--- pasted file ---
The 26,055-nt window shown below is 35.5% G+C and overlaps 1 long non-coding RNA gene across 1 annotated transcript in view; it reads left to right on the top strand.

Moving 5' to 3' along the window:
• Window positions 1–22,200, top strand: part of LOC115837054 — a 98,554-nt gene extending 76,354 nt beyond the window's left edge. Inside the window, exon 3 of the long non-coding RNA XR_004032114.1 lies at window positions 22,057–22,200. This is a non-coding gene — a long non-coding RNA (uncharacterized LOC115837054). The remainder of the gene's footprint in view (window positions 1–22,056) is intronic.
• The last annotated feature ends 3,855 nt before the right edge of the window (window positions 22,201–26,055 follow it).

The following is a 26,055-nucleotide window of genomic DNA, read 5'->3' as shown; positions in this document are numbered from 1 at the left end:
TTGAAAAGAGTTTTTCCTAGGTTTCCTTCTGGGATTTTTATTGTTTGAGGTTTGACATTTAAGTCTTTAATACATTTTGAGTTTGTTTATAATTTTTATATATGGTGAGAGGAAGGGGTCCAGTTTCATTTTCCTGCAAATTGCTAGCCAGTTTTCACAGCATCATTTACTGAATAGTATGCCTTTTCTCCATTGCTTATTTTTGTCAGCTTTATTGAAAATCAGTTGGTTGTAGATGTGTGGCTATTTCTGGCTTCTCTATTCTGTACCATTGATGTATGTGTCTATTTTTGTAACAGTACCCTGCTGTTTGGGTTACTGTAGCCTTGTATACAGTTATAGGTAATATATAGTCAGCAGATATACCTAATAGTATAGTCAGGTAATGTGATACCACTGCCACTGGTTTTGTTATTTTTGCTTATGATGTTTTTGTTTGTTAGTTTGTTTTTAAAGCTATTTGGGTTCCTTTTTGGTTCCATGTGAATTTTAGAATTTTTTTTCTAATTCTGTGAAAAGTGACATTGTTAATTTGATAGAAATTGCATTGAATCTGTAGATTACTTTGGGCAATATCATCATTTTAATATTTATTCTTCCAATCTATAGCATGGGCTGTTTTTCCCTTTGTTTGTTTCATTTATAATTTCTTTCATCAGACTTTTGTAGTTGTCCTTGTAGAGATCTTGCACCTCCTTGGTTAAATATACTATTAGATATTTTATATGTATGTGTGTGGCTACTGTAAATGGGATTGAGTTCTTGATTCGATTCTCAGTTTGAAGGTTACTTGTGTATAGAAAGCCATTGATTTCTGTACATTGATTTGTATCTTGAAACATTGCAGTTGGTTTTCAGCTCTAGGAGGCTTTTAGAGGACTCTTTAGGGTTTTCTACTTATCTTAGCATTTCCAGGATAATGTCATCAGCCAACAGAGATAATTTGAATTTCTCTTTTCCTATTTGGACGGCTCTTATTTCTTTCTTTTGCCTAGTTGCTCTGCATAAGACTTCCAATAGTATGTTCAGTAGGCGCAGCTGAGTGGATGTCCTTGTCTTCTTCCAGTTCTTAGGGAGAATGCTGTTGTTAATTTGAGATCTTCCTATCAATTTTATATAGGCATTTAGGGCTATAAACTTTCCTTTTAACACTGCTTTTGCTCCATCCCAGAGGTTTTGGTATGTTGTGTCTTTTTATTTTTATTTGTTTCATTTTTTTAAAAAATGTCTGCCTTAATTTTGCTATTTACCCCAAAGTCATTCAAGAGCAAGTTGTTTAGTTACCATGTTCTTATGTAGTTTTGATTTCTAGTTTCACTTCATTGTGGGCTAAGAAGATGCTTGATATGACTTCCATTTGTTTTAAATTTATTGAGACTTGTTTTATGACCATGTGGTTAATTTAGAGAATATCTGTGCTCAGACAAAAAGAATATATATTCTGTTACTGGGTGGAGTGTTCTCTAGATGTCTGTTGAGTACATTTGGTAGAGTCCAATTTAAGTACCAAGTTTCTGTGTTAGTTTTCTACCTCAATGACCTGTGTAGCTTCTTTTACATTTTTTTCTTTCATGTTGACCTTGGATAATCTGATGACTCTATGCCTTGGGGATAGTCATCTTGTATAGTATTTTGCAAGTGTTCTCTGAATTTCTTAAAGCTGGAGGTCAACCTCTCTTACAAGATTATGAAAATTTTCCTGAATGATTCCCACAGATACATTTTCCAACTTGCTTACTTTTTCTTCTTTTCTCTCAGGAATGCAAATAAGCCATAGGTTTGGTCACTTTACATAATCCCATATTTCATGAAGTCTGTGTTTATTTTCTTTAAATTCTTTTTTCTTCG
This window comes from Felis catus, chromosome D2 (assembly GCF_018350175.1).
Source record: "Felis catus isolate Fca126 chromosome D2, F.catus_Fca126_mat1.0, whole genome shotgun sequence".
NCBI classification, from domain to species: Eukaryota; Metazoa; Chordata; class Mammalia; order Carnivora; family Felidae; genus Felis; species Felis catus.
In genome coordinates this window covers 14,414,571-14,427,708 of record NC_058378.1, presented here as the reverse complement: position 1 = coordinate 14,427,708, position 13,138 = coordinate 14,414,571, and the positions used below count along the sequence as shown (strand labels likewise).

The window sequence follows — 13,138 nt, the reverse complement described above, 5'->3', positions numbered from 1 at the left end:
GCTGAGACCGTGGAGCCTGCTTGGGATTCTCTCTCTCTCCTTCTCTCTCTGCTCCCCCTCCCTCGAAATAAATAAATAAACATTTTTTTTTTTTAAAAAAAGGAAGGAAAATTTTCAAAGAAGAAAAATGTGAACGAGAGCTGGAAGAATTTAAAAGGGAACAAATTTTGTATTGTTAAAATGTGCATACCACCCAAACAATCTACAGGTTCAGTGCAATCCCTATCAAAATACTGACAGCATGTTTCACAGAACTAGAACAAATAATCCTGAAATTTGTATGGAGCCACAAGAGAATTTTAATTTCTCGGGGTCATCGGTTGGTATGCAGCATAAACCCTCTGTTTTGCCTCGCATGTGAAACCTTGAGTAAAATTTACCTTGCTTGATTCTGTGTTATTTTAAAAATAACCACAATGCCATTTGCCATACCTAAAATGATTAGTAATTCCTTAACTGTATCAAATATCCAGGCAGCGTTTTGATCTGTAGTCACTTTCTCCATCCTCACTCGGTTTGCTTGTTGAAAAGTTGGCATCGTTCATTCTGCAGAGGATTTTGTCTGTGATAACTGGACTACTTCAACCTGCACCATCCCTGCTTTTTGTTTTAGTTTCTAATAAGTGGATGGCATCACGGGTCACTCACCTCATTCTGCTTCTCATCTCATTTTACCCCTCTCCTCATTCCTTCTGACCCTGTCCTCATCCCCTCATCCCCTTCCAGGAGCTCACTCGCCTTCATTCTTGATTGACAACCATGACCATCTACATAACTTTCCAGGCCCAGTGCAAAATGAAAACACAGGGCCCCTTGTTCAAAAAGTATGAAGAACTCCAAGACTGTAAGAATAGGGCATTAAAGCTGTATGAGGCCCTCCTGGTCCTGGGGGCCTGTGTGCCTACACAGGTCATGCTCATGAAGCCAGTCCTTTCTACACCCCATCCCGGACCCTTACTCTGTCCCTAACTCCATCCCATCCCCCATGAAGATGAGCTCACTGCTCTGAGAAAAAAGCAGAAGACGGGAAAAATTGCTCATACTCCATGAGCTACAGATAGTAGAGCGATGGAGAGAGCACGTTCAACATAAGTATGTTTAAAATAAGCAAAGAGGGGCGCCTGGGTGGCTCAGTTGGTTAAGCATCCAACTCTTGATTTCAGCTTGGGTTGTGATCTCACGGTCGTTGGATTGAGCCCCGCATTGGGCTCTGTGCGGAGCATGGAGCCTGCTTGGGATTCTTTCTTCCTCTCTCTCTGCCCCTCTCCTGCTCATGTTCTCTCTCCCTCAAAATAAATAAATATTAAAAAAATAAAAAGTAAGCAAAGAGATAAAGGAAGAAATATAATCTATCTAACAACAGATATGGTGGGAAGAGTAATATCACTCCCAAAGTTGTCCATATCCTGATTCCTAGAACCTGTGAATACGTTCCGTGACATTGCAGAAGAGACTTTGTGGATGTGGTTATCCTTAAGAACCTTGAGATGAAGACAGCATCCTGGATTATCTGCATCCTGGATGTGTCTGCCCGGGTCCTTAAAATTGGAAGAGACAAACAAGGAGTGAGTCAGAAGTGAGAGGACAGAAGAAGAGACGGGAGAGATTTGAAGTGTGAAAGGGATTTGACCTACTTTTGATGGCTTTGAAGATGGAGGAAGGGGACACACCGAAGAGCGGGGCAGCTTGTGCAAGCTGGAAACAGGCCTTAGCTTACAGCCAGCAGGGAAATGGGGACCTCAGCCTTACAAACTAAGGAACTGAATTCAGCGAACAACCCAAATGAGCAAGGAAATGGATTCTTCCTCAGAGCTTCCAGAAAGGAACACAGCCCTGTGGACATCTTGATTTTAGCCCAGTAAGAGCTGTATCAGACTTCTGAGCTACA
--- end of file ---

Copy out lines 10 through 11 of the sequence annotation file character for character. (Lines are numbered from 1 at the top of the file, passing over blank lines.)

In genome coordinates this window covers 14,414,571-14,427,708 of record NC_058378.1, presented here as the reverse complement: position 1 = coordinate 14,427,708, position 13,138 = coordinate 14,414,571, and the positions used below count along the sequence as shown (strand labels likewise).

The window sequence follows — 13,138 nt, the reverse complement described above, 5'->3', positions numbered from 1 at the left end: